Thursday, November 19, 2009

FYI: Why I write...

For those of you who know me, you know I've had a livejournal since I was 17 years old. Due to his highly personal content and long history I've closed it to the public.

However, I did realize that Remi and I moving to India is a great opportunity for blogging to a more friendly less serious tune for once. I do highly enjoy writing and I manage to always find the time, no matter how busy I am. I also felt it was a great opportunity to inform other potential expats on what life is like in India from a 26 year old American (and French) point of view!

So this blog will mostly be written by moi. Remi is extremely busy and even if he wasn't, blogging just isn't his cup of tea. I will include his views from time to time. So you'll be hearing moslty from me, hope that's ok? :)

Wednesday, November 4, 2009

AIC Field Work.

I spend most of my time at the AIC Residential Program, but today I finally made it to the AIC Educational Outreach Center. All the students inside were shaking my hand, asking my name, where I come from, if I am married, lots of questions! Every time I answered one of their questions they squealed or giggled in delight and turned away in embarrassment. They want to ask you questions and get to know you, but sometimes they're a little shy to use English.

Then we were off to the nearby busti (slum) that our children come from. This was my first time seeing these areas up close. We were going there with a mission however, most of the woman who give birth in these areas do it from home and a record is never made of the child. Julia and I were going into the slums for a small meeting to document exactly how many of them need their birth records, not only for themselves but for their children. Birth certificates are needed for most things, from hospital visits to entry into the local schools. Most of them don't know when they were born, and they don't tell you the year either, they will simply say their age. Which Julia says changes almost daily, she says "Sometimes someone will say they're 43, but then you ask them again tomorrow and they'll say 40". It's really confusing, and it's not like they're lying to you, they honestly don't know. This particular area is where Ramu came from, I met his Grandmother, she is the only survivor of the family. She has some serious leg issues and is in bad health. Unable to walk she sits on the corner in these slums all day in the sun, she looks as if she must be 100+ years old. Dark wrinkly skin with deep dark eyes that look like they've seen too much. She asked us how Ramu was and Julia assured her he is doing well and very healthy now. His Grandmother looked as though she might cry, but the moment passed and we moved deeper into the slum. Everyone tugging on Julia's shirt, asking her questions, wanting help of some sort. These areas (made up of metal shacks, cement, and some brick) are usually home to multiple families or extended families. Soon as we arrive they bring us to the middle of the houses, we follow them up to a balcony, which had the scariest most unsafe steps I've ever been on. Children as small as 3 or 4 years old went up and down them without a thought. Something I've been getting more used to seeing here I guess. Once upstairs they lay a little blanket for us to sit for the meeting. The sun was late afternoon, and it was hitting all their little huts and little homes so beautifully. Clothes lines were hanging everywhere, trash littered the wet muddy cement ground where the children played...most of them half naked without shoes. The women of the village were at the meeting, some young, some old and heavily wrinkled from the sun, dark eyes, colorful saris, babies in their arms. It was a beautiful moment sitting here, listening to an elder with a huge white beard and tiny legs discuss his ailments, a hurting shoulder, weak knees, a back ache. A woman complaining about her tooth ache. Of course none of this is in English, Julia translated into English as they spoke. The woman mostly stared at whoever was speaking at the time but occasionally would look over at us and smile. They really love Julia here, she does so much for them and I felt really welcomed and safe here with them in their homes. They all looked so amazing in the sunlight that I had truly regretted not bringing my camera. As if Julia had read my mind she leaned over during the meeting and whispered "Next time you come you should bring your camera, we need some photos of the places where our children come from." I truly am looking forward to next time. After the meeting was over, children grabbed my hands, calling me Didi, following us as we walked out. Not asking for money or anything, just wanting to talk to me and touch me.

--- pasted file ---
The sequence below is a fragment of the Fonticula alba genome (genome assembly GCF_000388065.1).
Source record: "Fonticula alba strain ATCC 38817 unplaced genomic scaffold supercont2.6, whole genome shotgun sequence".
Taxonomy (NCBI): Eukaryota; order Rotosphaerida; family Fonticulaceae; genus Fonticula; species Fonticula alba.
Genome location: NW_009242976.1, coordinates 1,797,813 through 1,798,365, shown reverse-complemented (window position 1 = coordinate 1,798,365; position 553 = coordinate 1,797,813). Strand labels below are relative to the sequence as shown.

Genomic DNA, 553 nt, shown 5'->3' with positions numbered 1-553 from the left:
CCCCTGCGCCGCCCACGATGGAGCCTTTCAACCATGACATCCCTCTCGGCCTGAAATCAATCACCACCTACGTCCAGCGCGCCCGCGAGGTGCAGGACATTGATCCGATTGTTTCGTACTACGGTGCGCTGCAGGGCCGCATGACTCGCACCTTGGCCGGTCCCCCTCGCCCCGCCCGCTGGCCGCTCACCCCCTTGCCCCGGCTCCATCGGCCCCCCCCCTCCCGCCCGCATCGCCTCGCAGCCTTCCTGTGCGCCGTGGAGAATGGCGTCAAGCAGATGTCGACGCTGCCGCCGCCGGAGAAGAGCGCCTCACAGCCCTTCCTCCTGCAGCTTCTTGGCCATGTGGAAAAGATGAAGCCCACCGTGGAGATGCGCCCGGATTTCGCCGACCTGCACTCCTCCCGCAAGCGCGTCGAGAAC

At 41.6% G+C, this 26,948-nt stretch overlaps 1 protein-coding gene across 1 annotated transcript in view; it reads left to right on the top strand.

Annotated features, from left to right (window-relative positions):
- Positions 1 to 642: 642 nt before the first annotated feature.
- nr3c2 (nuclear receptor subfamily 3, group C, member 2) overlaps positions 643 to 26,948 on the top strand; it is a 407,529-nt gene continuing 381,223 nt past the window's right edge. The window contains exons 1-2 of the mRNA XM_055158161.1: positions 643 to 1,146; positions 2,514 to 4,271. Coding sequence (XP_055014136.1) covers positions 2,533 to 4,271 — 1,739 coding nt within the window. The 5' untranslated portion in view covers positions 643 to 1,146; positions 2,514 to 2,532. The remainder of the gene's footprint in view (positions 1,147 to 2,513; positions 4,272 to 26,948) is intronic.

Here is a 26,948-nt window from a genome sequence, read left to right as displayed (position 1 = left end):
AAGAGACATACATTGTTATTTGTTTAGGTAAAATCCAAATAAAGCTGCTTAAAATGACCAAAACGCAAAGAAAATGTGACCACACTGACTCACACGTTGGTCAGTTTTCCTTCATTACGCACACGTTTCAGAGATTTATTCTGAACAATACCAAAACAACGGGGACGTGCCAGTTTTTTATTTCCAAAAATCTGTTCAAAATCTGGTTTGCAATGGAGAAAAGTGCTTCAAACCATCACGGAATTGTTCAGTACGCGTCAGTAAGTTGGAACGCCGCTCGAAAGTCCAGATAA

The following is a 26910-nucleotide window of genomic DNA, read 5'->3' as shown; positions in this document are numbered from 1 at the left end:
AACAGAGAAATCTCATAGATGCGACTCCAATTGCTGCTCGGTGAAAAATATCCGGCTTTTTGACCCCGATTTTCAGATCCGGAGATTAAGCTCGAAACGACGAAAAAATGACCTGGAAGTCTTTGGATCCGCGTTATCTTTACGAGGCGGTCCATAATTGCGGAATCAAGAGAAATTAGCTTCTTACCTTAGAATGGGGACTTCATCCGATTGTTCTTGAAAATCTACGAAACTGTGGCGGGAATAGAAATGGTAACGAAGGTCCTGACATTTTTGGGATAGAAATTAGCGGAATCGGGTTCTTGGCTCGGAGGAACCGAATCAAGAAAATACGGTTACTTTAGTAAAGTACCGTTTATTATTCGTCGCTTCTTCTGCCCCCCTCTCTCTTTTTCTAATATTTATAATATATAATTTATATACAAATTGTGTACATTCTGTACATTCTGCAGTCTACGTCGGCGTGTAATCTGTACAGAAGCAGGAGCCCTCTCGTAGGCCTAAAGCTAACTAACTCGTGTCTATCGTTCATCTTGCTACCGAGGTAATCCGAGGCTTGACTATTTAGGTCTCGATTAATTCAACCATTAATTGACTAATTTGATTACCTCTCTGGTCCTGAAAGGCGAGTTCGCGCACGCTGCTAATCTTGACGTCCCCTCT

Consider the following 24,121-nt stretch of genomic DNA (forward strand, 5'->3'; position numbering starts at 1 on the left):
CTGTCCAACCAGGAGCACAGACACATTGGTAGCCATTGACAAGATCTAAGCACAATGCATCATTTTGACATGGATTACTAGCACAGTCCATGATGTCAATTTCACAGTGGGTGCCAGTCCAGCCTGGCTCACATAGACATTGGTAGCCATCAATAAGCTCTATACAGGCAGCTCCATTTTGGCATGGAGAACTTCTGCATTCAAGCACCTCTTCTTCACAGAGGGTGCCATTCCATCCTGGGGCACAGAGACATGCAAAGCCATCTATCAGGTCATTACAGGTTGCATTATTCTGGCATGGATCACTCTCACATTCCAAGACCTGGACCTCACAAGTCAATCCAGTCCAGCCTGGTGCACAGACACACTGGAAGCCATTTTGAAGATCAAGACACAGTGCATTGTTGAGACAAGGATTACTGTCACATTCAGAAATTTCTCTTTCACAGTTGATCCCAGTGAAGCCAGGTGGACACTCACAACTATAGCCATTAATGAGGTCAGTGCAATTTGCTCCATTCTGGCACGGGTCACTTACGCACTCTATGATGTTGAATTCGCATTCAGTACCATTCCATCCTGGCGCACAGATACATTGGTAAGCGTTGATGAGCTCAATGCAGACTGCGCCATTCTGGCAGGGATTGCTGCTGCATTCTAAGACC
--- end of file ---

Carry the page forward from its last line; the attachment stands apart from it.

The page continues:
Mary's Travels (so far!)